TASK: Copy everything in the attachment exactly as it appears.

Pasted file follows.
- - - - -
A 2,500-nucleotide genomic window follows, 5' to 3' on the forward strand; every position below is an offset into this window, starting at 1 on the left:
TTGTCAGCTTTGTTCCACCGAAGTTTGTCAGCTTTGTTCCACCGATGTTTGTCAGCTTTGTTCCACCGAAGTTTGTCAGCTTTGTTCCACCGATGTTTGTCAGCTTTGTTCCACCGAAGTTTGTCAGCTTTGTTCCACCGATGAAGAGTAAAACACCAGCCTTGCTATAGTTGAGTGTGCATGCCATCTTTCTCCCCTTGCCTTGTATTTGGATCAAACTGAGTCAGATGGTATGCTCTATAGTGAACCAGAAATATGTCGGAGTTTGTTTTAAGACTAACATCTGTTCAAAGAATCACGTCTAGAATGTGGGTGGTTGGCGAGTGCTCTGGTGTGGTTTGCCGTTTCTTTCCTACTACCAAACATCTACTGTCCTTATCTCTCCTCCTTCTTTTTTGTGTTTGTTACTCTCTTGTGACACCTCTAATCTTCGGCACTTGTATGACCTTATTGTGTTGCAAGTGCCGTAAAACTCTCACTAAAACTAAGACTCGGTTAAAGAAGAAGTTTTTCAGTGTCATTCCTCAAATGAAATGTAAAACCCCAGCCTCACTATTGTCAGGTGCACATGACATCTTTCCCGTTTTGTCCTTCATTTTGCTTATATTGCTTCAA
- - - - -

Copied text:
A 2,500-nucleotide genomic window follows, 5' to 3' on the forward strand; every position below is an offset into this window, starting at 1 on the left:
TTGTCAGCTTTGTTCCACCGAAGTTTGTCAGCTTTGTTCCACCGATGTTTGTCAGCTTTGTTCCACCGAAGTTTGTCAGCTTTGTTCCACCGATGTTTGTCAGCTTTGTTCCACCGAAGTTTGTCAGCTTTGTTCCACCGATGAAGAGTAAAACACCAGCCTTGCTATAGTTGAGTGTGCATGCCATCTTTCTCCCCTTGCCTTGTATTTGGATCAAACTGAGTCAGATGGTATGCTCTATAGTGAACCAGAAATATGTCGGAGTTTGTTTTAAGACTAACATCTGTTCAAAGAATCACGTCTAGAATGTGGGTGGTTGGCGAGTGCTCTGGTGTGGTTTGCCGTTTCTTTCCTACTACCAAACATCTACTGTCCTTATCTCTCCTCCTTCTTTTTTGTGTTTGTTACTCTCTTGTGACACCTCTAATCTTCGGCACTTGTATGACCTTATTGTGTTGCAAGTGCCGTAAAACTCTCACTAAAACTAAGACTCGGTTAAAGAAGAAGTTTTTCAGTGTCATTCCTCAAATGAAATGTAAAACCCCAGCCTCACTATTGTCAGGTGCACATGACATCTTTCCCGTTTTGTCCTTCATTTTGCTTATATTGCTTCAA